Vac·u·um n.; pl. E. Vacuums L. Vacua
1. Physics A space entirely devoid of matter (called also, by way of distinction, absolute vacuum); hence, in a more general sense, a space, as the interior of a closed vessel, which has been exhausted to a high or the highest degree by an air pump or other artificial means; as, water boils at a reduced temperature in a vacuum.
2. The condition of rarefaction, or reduction of pressure below that of the atmosphere, in a vessel, as the condenser of a steam engine, which is nearly exhausted of air or steam, etc.; as, a vacuum of 26 inches of mercury, or 13 pounds per square inch.
Vacuum brake, a kind of continuous brake operated by exhausting the air from some appliance under each car, and so causing the pressure of the atmosphere to apply the brakes.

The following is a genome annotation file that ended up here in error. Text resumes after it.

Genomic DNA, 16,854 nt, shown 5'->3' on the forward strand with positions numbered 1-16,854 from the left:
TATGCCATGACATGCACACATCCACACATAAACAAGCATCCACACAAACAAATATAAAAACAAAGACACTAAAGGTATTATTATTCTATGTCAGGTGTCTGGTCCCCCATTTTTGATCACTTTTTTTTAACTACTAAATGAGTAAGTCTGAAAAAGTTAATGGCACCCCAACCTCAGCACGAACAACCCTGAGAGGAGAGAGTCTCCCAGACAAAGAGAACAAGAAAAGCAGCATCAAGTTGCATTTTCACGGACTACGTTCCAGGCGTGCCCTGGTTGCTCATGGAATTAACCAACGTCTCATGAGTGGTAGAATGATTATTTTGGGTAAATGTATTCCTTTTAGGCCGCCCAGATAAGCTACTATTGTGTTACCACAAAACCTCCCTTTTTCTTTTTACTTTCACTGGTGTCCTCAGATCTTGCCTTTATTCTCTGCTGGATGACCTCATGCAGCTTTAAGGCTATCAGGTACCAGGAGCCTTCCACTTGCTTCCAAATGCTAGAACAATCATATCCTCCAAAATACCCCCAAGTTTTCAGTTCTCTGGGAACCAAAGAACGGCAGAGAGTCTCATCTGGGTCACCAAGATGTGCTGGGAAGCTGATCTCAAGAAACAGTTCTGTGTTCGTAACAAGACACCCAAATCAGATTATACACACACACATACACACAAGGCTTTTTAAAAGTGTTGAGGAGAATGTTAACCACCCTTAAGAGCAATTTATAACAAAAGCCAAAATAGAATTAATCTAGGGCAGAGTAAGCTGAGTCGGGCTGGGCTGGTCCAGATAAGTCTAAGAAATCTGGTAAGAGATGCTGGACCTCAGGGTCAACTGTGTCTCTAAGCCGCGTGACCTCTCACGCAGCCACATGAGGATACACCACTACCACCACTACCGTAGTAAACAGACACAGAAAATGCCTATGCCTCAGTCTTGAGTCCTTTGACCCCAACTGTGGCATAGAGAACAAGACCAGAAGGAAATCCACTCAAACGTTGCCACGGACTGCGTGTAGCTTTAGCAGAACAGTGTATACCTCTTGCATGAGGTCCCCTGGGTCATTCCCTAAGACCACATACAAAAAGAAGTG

Vacuum pan Technol., a kind of large closed metallic retort used in sugar making for boiling down sirup. It is so connected with an exhausting apparatus that a partial vacuum is formed within. This allows the evaporation and concentration to take place at a lower atmospheric pressure and hence also at a lower temperature, which largely obviates the danger of burning the sugar, and shortens the process.
Vacuum pump. Same as Pulsometer, 1.
Vacuum tube Phys., (a) a glass tube provided with platinum electrodes and exhausted, for the passage of the electrical discharge; a Geissler tube. (a) any tube used in electronic devices, containing a vacuum and used to control the flow of electrons in a circuit, as a vacuum diode, triode, tetrode, or pentode.
Vacuum valve, a safety valve opening inward to admit air to a vessel in which the pressure is less than that of the atmosphere, in order to prevent collapse.
Torricellian vacuum. See under Torricellian.